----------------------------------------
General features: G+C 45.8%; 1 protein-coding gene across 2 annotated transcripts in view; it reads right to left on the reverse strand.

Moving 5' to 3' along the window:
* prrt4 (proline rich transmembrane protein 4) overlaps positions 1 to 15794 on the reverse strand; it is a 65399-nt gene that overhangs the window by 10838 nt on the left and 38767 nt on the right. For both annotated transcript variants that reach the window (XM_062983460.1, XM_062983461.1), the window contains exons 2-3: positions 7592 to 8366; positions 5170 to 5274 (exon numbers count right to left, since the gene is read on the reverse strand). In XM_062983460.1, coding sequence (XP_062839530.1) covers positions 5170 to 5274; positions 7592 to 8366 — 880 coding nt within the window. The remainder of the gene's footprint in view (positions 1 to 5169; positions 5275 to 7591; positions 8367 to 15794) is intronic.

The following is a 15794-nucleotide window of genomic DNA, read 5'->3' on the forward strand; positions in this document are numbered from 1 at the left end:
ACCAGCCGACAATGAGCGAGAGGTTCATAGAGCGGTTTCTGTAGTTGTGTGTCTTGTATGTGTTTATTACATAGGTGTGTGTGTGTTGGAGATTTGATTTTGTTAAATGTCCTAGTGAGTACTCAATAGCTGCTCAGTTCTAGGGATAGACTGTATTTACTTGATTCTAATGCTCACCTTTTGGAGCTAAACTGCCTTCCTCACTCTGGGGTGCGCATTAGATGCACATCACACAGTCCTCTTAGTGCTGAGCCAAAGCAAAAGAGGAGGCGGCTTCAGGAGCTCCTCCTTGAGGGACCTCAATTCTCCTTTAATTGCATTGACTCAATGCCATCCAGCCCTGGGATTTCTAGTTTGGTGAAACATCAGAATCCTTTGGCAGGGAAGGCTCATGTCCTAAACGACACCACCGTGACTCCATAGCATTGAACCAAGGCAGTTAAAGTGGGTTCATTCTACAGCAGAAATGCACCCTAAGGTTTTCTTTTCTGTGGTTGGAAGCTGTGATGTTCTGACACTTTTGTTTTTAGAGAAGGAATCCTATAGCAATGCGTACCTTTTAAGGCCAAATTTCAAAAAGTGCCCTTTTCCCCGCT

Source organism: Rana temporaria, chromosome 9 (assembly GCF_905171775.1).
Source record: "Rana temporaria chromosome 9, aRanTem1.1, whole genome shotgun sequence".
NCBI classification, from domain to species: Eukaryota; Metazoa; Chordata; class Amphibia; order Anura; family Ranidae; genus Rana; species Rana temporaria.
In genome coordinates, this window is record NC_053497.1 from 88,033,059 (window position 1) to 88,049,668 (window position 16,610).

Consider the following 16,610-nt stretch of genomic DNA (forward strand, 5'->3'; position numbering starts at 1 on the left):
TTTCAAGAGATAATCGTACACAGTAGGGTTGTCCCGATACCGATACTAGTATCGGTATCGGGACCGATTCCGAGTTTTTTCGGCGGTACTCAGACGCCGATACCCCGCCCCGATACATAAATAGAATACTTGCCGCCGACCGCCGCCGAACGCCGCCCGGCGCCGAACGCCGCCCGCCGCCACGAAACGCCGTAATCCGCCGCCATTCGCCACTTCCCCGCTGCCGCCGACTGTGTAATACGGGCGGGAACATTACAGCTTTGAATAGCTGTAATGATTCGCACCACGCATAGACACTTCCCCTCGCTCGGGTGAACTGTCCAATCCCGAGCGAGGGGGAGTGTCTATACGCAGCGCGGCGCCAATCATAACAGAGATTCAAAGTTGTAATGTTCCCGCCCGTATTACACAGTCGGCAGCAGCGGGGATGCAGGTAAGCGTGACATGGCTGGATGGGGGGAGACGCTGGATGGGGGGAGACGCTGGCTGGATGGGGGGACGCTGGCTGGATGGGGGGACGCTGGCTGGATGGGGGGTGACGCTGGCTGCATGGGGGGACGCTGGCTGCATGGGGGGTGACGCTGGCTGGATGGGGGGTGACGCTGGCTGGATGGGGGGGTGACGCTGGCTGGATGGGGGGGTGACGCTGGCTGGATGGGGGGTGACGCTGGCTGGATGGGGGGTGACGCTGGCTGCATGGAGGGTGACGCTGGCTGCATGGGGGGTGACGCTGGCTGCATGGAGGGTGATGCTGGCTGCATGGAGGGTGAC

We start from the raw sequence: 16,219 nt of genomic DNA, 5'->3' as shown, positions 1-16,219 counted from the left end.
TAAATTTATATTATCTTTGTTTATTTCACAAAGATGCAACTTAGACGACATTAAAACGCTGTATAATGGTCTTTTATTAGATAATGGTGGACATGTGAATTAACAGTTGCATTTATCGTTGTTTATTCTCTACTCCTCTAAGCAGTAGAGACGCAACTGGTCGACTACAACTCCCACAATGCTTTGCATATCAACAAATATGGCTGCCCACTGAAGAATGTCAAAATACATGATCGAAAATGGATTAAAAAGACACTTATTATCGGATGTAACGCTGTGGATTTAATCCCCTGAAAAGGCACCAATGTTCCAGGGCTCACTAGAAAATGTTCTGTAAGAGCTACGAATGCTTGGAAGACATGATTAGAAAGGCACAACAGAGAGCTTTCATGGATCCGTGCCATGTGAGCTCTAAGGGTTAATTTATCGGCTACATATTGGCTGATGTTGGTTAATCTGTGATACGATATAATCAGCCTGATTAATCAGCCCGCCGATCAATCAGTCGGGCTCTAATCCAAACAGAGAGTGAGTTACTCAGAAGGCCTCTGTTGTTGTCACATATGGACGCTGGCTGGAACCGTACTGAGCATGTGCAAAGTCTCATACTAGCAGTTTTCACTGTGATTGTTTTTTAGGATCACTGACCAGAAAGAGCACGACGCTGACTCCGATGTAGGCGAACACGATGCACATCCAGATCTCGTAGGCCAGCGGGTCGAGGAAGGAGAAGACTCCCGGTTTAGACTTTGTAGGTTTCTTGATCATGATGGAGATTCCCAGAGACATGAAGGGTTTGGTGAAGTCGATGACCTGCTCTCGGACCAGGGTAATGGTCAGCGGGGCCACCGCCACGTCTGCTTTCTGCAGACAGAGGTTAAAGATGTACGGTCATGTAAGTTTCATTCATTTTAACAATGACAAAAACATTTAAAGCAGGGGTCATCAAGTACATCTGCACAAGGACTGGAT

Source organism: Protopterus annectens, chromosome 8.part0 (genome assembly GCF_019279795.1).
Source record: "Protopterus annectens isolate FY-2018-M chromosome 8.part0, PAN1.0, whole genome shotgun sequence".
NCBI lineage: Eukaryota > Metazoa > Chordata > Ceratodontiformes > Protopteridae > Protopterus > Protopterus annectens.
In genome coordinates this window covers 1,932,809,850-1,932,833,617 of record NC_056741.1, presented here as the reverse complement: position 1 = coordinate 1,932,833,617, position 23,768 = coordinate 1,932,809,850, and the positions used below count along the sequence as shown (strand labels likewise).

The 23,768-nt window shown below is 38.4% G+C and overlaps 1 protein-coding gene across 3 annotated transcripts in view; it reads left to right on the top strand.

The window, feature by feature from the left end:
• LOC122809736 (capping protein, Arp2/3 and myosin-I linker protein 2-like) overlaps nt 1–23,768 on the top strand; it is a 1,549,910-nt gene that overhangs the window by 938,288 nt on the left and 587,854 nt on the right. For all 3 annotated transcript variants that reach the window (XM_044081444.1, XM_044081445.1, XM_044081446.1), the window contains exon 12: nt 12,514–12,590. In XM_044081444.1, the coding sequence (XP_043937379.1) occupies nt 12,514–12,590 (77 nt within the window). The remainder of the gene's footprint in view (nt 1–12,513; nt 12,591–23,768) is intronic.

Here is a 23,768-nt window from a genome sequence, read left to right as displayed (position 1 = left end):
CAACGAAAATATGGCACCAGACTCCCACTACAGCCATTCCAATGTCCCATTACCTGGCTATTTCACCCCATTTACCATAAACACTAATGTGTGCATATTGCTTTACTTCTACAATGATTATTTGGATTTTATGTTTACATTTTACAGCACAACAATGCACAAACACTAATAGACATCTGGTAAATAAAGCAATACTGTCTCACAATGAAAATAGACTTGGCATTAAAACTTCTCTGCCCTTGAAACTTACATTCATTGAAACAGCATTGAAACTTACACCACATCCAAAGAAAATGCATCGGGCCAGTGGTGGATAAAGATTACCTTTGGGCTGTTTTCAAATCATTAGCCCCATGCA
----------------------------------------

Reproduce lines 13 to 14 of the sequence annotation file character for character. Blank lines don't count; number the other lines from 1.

TAAATTTATATTATCTTTGTTTATTTCACAAAGATGCAACTTAGACGACATTAAAACGCTGTATAATGGTCTTTTATTAGATAATGGTGGACATGTGAATTAACAGTTGCATTTATCGTTGTTTATTCTCTACTCCTCTAAGCAGTAGAGACGCAACTGGTCGACTACAACTCCCACAATGCTTTGCATATCAACAAATATGGCTGCCCACTGAAGAATGTCAAAATACATGATCGAAAATGGATTAAAAAGACACTTATTATCGGATGTAACGCTGTGGATTTAATCCCCTGAAAAGGCACCAATGTTCCAGGGCTCACTAGAAAATGTTCTGTAAGAGCTACGAATGCTTGGAAGACATGATTAGAAAGGCACAACAGAGAGCTTTCATGGATCCGTGCCATGTGAGCTCTAAGGGTTAATTTATCGGCTACATATTGGCTGATGTTGGTTAATCTGTGATACGATATAATCAGCCTGATTAATCAGCCCGCCGATCAATCAGTCGGGCTCTAATCCAAACAGAGAGTGAGTTACTCAGAAGGCCTCTGTTGTTGTCACATATGGACGCTGGCTGGAACCGTACTGAGCATGTGCAAAGTCTCATACTAGCAGTTTTCACTGTGATTGTTTTTTAGGATCACTGACCAGAAAGAGCACGACGCTGACTCCGATGTAGGCGAACACGATGCACATCCAGATCTCGTAGGCCAGCGGGTCGAGGAAGGAGAAGACTCCCGGTTTAGACTTTGTAGGTTTCTTGATCATGATGGAGATTCCCAGAGACATGAAGGGTTTGGTGAAGTCGATGACCTGCTCTCGGACCAGGGTAATGGTCAGCGGGGCCACCGCCACGTCTGCTTTCTGCAGACAGAGGTTAAAGATGTACGGTCATGTAAGTTTCATTCATTTTAACAATGACAAAAACATTTAAAGCAGGGGTCATCAAGTACATCTGCACAAGGACTGGAT

Source organism: Protopterus annectens, chromosome 8.part0 (genome assembly GCF_019279795.1).